In this twelfth video in the series “Peak Oil and a Changing Climate” from The Nation and On The Earth Productions, Professor Emeritus of Agricultural Economics of the University of Missouri at Columbia John Ikerd argues that humans cannot wait much longer to address the reality that economic growth is unsustainable—because the world is running out of energy resources. "We simply can't continue to grow at the rate we've been growing in the past."

Ikerd calls for a decentralized energy system using wind, solar or photovoltaic energy. As he outlines the problems of energy as they relate to economic prosperity, he says that we don't have to have continued economic wealth to have progress and happiness.

Finally, Ikerd says we "have to paint a vision for future" that can give people hope. We must show there is at least a possibility we will be able to tackle the impending peak oil and climate change crises.

The Cuckoo that won't sing. Sustainability and Japanese culture

Now, the two centuries and a half of the Edo Period are very interesting in terms of sustainability. It was not just a period of peace; it was also a period of stable economy and of stable population. Actually, that is not completely true, population increasing during the first part of the Edo period, but when it arrived to about 30 million, it stayed nearly constant for almost two centuries. I don't know of another society in history that managed such a period of stability. It was an example of what we call today "steady state" economy.

...In order to attain steady state, the Japanese had to manage well their resources and avoid wasting them. One thing they did was to get rid of the armies of the warring period. War is just too expensive for a steady state society. Then, they made big effort to maintain and increase their forests. You can read something on this point in Diamond's book. Coal from Kyushu may have helped a little in saving trees, but coal alone would not have been enough - it was the management of forests that did the trick. Forests were managed to the level of single trees by the government; a remarkable feat. Finally, the Japanese managed to control population. That was possibly the hardest part in an age when there were no contraceptives. From what I read, I understand that the poor had to use mainly infanticide and that must have been very hard for the Japanese, as it would be for us today. But the consequences of letting population grow unchecked would have been terrible; so they had to.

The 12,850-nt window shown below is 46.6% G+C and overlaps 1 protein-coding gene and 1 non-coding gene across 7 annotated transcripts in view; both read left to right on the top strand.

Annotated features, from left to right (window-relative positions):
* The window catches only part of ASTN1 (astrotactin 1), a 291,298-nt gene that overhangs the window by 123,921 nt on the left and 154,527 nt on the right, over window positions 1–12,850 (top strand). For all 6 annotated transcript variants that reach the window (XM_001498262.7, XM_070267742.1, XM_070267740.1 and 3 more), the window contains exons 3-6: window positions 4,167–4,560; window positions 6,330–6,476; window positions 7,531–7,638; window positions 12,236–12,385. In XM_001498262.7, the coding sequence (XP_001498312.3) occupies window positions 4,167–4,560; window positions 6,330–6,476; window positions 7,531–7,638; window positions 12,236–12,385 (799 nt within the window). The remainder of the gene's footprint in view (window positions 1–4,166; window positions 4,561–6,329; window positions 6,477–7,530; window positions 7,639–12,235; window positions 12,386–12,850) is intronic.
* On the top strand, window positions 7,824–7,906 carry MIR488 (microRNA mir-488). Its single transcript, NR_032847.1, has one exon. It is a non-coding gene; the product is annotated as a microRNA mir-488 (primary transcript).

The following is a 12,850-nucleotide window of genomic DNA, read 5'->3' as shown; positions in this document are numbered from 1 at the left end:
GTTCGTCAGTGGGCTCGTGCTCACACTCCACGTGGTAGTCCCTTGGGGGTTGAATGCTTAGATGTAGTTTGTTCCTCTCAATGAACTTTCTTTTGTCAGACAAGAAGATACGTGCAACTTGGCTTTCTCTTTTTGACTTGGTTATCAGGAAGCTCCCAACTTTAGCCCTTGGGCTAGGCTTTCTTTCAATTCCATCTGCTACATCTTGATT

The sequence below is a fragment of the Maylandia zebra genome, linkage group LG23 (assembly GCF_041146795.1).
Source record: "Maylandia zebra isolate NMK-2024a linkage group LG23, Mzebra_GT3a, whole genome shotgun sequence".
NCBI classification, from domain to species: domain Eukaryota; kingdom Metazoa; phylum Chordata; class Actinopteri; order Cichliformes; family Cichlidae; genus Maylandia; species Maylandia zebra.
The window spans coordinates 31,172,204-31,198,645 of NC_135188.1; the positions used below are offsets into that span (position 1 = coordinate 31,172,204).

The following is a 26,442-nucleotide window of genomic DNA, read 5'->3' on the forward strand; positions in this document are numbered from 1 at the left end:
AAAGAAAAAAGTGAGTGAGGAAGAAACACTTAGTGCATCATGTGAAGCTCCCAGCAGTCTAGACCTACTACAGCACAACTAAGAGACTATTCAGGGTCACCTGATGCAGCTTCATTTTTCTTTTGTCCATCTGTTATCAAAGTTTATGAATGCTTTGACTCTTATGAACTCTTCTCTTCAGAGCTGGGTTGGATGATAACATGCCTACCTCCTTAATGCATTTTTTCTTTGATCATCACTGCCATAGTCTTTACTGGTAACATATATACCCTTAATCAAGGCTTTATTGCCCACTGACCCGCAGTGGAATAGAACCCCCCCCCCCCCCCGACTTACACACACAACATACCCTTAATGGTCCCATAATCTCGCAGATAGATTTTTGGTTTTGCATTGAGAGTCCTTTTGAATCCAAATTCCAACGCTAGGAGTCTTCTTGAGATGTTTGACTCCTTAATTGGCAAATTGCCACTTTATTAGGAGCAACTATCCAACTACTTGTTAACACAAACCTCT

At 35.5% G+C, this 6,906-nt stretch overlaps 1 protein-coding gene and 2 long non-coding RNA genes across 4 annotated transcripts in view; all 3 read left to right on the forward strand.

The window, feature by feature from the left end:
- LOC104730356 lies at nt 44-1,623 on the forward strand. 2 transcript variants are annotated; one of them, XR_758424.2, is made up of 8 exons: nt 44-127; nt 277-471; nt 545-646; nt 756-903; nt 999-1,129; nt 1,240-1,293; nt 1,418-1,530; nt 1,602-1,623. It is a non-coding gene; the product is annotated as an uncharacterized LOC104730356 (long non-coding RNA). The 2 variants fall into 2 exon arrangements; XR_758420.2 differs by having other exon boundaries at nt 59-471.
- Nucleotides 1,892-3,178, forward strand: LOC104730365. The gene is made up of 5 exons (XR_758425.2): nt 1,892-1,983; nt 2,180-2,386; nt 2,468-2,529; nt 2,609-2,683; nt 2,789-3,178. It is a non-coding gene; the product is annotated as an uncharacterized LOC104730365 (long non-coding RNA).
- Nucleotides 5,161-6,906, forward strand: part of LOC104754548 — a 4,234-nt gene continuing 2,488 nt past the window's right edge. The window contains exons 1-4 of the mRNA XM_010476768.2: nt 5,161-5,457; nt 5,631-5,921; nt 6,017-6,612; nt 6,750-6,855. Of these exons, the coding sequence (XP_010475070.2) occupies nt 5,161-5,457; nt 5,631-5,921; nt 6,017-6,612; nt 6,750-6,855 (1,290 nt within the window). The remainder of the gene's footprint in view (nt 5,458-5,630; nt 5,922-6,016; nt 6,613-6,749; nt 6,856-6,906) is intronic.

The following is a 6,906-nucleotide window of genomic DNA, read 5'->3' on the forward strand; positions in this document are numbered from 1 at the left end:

Canada needs to make emergency planning a priority

Today, thanks to its wise investments in the 1970s and 1980s, Denmark is a world leader in wind turbine technology. Not only do they use wind power themselves, they make and sell the turbines used throughout the world. As global warming goes from threat to crisis, and as peak oil again drives up fuel costs, Denmark is set to get rich while everyone else is going broke.

OPEC says can do no more to control $120 oil

(Reuters) - OPEC can do little to control prices driven by speculators betting on "worst case scenarios" and has already supplied the market with the oil it needs, members of the producer group said on Wednesday.

Oil on Wednesday traded above $122 a barrel for Brent crude, near two half-and-a-half year highs set this week.

"There is little we can do in terms of price control," UAE Oil Minister Mohammed bin Dhaen al-Hamli told an oil conference in Paris.